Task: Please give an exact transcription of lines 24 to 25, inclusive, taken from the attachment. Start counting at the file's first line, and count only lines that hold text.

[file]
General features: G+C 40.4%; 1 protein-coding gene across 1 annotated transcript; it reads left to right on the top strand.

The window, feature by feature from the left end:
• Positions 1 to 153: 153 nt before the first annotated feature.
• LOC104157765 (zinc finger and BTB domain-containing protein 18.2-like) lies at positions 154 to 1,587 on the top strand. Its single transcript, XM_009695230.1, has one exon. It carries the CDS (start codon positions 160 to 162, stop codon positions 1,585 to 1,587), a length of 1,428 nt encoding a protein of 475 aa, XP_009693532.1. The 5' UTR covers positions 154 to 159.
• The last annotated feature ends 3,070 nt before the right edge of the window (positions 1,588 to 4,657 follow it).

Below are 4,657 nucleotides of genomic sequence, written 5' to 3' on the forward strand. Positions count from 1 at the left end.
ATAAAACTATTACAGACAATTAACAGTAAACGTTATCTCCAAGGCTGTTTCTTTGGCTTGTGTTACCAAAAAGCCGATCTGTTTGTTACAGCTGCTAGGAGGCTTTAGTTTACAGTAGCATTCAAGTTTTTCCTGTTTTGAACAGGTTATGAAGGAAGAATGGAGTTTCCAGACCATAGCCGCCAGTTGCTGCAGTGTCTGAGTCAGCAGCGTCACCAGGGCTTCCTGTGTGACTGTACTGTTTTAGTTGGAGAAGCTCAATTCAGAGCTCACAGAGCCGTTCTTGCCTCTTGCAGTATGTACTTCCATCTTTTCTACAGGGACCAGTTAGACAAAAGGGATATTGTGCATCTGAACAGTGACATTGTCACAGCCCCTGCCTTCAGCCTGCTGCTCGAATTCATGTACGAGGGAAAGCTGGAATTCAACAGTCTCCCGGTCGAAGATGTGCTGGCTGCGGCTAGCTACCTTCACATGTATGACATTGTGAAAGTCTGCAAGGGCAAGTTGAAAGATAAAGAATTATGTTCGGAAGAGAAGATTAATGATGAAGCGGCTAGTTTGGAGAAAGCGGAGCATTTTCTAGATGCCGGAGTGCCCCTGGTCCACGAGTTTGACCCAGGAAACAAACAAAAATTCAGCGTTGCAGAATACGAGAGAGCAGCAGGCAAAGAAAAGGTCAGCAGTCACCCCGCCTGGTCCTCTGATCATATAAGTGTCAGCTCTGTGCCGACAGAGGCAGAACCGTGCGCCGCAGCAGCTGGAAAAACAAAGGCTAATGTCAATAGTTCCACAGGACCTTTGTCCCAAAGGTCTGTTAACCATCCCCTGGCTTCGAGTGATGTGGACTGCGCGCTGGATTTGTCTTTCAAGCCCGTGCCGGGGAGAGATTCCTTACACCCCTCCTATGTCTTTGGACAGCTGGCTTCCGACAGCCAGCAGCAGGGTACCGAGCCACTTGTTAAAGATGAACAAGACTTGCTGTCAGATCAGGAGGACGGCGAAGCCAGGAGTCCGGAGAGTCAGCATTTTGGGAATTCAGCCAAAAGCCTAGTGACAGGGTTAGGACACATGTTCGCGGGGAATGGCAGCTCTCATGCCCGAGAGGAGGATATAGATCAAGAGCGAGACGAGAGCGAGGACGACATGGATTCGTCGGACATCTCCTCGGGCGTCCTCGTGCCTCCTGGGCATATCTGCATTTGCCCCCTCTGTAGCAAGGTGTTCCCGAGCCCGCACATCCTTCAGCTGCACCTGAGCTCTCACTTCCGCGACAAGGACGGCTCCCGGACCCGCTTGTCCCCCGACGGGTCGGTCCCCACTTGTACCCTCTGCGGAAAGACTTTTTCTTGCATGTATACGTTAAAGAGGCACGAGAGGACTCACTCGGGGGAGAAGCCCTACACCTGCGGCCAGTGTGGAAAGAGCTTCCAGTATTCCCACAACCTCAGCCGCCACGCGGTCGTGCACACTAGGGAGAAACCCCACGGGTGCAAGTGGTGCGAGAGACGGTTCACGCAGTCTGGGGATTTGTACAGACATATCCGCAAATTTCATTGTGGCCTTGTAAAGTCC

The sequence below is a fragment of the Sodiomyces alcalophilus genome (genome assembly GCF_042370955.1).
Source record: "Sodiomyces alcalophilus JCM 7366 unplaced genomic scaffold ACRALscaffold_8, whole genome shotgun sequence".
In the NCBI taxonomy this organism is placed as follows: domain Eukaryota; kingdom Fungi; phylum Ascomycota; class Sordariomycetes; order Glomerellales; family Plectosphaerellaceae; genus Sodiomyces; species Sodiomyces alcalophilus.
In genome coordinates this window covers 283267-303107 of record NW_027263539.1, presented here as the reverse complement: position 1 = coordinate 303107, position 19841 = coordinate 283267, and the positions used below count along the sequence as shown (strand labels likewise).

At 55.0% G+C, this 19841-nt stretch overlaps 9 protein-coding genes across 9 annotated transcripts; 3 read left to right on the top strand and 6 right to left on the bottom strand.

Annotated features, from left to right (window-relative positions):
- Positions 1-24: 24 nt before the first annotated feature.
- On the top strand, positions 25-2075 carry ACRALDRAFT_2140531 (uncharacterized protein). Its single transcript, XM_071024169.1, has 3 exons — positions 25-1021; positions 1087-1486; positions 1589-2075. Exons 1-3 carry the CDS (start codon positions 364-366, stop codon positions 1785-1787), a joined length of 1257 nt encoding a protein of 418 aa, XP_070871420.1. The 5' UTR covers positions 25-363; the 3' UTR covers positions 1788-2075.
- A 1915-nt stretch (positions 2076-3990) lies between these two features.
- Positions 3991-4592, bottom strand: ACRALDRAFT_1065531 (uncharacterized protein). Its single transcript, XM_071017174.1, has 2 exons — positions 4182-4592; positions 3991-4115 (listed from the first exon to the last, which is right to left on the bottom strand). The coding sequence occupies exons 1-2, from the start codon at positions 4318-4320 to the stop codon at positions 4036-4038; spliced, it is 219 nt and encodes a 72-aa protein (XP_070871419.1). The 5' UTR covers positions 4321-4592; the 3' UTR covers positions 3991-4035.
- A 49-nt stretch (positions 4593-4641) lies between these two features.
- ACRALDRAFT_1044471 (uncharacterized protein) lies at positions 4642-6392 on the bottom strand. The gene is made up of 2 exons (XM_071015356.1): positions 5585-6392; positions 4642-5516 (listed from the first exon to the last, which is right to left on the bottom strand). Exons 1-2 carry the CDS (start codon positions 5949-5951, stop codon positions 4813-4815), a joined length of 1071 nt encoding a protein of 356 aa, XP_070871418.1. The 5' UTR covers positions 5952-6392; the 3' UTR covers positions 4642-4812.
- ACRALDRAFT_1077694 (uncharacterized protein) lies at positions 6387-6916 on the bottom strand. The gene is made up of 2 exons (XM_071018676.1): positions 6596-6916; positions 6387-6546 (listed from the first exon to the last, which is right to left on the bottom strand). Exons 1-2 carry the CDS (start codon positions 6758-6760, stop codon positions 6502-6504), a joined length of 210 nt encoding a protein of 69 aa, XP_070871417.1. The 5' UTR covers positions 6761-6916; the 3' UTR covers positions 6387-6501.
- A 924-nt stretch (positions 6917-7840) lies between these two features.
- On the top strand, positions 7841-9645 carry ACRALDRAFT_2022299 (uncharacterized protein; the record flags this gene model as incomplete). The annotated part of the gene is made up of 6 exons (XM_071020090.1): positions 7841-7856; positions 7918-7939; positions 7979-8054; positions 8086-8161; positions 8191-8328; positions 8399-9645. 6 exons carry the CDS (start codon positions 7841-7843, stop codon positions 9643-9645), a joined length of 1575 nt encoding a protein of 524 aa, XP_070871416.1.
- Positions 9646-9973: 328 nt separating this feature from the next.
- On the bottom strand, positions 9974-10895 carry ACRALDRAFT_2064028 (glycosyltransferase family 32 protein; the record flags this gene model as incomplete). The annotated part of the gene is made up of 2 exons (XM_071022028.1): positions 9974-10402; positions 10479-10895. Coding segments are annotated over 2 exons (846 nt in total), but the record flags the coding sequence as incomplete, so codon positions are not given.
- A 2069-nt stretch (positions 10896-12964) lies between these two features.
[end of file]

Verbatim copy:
- On the bottom strand, positions 9974-10895 carry ACRALDRAFT_2064028 (glycosyltransferase family 32 protein; the record flags this gene model as incomplete). The annotated part of the gene is made up of 2 exons (XM_071022028.1): positions 9974-10402; positions 10479-10895. Coding segments are annotated over 2 exons (846 nt in total), but the record flags the coding sequence as incomplete, so codon positions are not given.
- A 2069-nt stretch (positions 10896-12964) lies between these two features.